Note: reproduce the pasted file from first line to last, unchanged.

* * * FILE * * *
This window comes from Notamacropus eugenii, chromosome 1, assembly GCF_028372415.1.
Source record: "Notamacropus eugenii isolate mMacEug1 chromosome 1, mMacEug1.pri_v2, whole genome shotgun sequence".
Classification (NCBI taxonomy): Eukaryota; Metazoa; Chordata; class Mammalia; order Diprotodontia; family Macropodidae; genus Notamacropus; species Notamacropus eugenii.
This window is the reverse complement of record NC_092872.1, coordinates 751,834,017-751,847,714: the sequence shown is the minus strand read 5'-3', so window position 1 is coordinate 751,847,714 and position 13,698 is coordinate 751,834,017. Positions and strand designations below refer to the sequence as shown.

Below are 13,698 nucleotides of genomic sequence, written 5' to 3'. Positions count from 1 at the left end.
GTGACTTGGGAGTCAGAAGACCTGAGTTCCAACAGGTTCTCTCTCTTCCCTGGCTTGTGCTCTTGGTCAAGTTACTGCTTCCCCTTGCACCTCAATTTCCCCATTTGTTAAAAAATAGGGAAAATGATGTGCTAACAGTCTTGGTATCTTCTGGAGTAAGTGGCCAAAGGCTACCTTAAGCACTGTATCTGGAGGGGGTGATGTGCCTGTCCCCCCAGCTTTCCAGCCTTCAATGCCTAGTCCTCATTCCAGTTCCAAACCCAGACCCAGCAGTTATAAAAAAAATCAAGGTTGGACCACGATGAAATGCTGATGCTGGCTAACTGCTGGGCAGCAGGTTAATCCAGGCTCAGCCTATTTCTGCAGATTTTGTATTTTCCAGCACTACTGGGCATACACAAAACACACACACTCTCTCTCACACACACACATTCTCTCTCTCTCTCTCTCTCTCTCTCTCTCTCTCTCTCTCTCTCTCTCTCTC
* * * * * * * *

This window comes from Notamacropus eugenii, chromosome 1, assembly GCF_028372415.1.
Source record: "Notamacropus eugenii isolate mMacEug1 chromosome 1, mMacEug1.pri_v2, whole genome shotgun sequence".
Classification (NCBI taxonomy): Eukaryota; Metazoa; Chordata; class Mammalia; order Diprotodontia; family Macropodidae; genus Notamacropus; species Notamacropus eugenii.
This window is the reverse complement of record NC_092872.1, coordinates 751,834,017-751,847,714: the sequence shown is the minus strand read 5'-3', so window position 1 is coordinate 751,847,714 and position 13,698 is coordinate 751,834,017. Positions and strand designations below refer to the sequence as shown.

Below are 13,698 nucleotides of genomic sequence, written 5' to 3'. Positions count from 1 at the left end.
GTGACTTGGGAGTCAGAAGACCTGAGTTCCAACAGGTTCTCTCTCTTCCCTGGCTTGTGCTCTTGGTCAAGTTACTGCTTCCCCTTGCACCTCAATTTCCCCATTTGTTAAAAAATAGGGAAAATGATGTGCTAACAGTCTTGGTATCTTCTGGAGTAAGTGGCCAAAGGCTACCTTAAGCACTGTATCTGGAGGGGGTGATGTGCCTGTCCCCCCAGCTTTCCAGCCTTCAATGCCTAGTCCTCATTCCAGTTCCAAACCCAGACCCAGCAGTTATAAAAAAAATCAAGGTTGGACCACGATGAAATGCTGATGCTGGCTAACTGCTGGGCAGCAGGTTAATCCAGGCTCAGCCTATTTCTGCAGATTTTGTATTTTCCAGCACTACTGGGCATACACAAAACACACACACTCTCTCTCACACACACACATTCTCTCTCTCTCTCTCTCTCTCTCTCTCTCTCTCTCTCTCTCTCTCTCTCTC